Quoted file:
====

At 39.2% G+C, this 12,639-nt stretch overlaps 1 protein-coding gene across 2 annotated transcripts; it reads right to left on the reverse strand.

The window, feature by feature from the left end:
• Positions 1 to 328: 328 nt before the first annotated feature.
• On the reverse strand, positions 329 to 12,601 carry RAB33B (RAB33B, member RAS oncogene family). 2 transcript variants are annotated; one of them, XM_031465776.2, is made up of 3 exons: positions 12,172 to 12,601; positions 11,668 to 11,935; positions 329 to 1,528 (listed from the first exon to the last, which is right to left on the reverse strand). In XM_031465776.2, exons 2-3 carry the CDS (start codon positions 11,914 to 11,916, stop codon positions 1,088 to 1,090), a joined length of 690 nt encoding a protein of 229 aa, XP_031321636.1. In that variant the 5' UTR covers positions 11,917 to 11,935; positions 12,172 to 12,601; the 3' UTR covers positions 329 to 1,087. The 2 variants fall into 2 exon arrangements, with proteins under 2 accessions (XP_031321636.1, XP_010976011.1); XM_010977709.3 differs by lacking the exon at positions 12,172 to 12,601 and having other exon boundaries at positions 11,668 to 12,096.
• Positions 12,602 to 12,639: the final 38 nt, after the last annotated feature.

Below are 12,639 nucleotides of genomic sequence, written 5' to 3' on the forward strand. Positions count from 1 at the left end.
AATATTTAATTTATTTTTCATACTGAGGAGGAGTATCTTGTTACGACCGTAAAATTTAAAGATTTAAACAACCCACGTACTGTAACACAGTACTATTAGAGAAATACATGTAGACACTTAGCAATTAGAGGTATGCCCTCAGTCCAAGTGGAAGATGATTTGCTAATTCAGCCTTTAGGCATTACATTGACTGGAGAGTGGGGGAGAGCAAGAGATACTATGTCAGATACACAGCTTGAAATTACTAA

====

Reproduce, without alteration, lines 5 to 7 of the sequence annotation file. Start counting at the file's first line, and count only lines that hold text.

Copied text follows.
• Positions 12,602 to 12,639: the final 38 nt, after the last annotated feature.

Below are 12,639 nucleotides of genomic sequence, written 5' to 3' on the forward strand. Positions count from 1 at the left end.
AATATTTAATTTATTTTTCATACTGAGGAGGAGTATCTTGTTACGACCGTAAAATTTAAAGATTTAAACAACCCACGTACTGTAACACAGTACTATTAGAGAAATACATGTAGACACTTAGCAATTAGAGGTATGCCCTCAGTCCAAGTGGAAGATGATTTGCTAATTCAGCCTTTAGGCATTACATTGACTGGAGAGTGGGGGAGAGCAAGAGATACTATGTCAGATACACAGCTTGAAATTACTAA